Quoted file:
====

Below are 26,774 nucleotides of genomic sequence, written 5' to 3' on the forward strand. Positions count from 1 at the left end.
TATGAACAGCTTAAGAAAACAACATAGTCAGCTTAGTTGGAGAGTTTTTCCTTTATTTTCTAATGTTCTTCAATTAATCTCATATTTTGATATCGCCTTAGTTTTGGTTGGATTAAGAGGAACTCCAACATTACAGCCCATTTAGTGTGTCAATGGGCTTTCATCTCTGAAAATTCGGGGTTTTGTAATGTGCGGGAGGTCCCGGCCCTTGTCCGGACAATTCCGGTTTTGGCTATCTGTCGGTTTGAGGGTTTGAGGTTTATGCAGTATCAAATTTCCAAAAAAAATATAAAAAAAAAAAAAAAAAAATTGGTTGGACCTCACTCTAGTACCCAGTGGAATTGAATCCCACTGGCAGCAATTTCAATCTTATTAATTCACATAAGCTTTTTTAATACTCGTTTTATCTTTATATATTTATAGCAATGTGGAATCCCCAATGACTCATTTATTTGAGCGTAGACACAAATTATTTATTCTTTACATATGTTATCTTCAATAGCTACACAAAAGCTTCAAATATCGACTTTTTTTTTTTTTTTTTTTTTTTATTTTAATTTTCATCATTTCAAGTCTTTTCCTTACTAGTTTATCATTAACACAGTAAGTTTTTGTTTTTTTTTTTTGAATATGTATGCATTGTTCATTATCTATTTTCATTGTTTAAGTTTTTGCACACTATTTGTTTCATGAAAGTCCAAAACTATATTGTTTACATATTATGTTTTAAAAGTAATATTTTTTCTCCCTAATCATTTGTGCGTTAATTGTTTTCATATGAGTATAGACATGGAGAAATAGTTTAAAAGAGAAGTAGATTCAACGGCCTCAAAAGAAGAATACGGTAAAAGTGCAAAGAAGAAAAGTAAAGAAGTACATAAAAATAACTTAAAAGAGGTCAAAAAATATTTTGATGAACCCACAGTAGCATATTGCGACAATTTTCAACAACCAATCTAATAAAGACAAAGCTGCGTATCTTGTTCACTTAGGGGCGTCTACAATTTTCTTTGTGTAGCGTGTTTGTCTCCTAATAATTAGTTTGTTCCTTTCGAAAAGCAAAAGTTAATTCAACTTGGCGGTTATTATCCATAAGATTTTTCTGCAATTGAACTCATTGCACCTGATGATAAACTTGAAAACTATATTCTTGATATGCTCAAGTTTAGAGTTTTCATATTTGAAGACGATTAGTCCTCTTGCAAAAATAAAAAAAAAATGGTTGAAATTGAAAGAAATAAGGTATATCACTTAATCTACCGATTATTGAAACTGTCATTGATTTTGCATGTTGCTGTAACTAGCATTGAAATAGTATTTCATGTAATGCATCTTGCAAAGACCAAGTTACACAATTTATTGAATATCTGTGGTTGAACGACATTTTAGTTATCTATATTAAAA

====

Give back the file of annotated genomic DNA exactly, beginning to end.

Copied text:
Below are 26,774 nucleotides of genomic sequence, written 5' to 3' on the forward strand. Positions count from 1 at the left end.
TATGAACAGCTTAAGAAAACAACATAGTCAGCTTAGTTGGAGAGTTTTTCCTTTATTTTCTAATGTTCTTCAATTAATCTCATATTTTGATATCGCCTTAGTTTTGGTTGGATTAAGAGGAACTCCAACATTACAGCCCATTTAGTGTGTCAATGGGCTTTCATCTCTGAAAATTCGGGGTTTTGTAATGTGCGGGAGGTCCCGGCCCTTGTCCGGACAATTCCGGTTTTGGCTATCTGTCGGTTTGAGGGTTTGAGGTTTATGCAGTATCAAATTTCCAAAAAAAATATAAAAAAAAAAAAAAAAAAATTGGTTGGACCTCACTCTAGTACCCAGTGGAATTGAATCCCACTGGCAGCAATTTCAATCTTATTAATTCACATAAGCTTTTTTAATACTCGTTTTATCTTTATATATTTATAGCAATGTGGAATCCCCAATGACTCATTTATTTGAGCGTAGACACAAATTATTTATTCTTTACATATGTTATCTTCAATAGCTACACAAAAGCTTCAAATATCGACTTTTTTTTTTTTTTTTTTTTTTTATTTTAATTTTCATCATTTCAAGTCTTTTCCTTACTAGTTTATCATTAACACAGTAAGTTTTTGTTTTTTTTTTTTGAATATGTATGCATTGTTCATTATCTATTTTCATTGTTTAAGTTTTTGCACACTATTTGTTTCATGAAAGTCCAAAACTATATTGTTTACATATTATGTTTTAAAAGTAATATTTTTTCTCCCTAATCATTTGTGCGTTAATTGTTTTCATATGAGTATAGACATGGAGAAATAGTTTAAAAGAGAAGTAGATTCAACGGCCTCAAAAGAAGAATACGGTAAAAGTGCAAAGAAGAAAAGTAAAGAAGTACATAAAAATAACTTAAAAGAGGTCAAAAAATATTTTGATGAACCCACAGTAGCATATTGCGACAATTTTCAACAACCAATCTAATAAAGACAAAGCTGCGTATCTTGTTCACTTAGGGGCGTCTACAATTTTCTTTGTGTAGCGTGTTTGTCTCCTAATAATTAGTTTGTTCCTTTCGAAAAGCAAAAGTTAATTCAACTTGGCGGTTATTATCCATAAGATTTTTCTGCAATTGAACTCATTGCACCTGATGATAAACTTGAAAACTATATTCTTGATATGCTCAAGTTTAGAGTTTTCATATTTGAAGACGATTAGTCCTCTTGCAAAAATAAAAAAAAAATGGTTGAAATTGAAAGAAATAAGGTATATCACTTAATCTACCGATTATTGAAACTGTCATTGATTTTGCATGTTGCTGTAACTAGCATTGAAATAGTATTTCATGTAATGCATCTTGCAAAGACCAAGTTACACAATTTATTGAATATCTGTGGTTGAACGACATTTTAGTTATCTATATTAAAA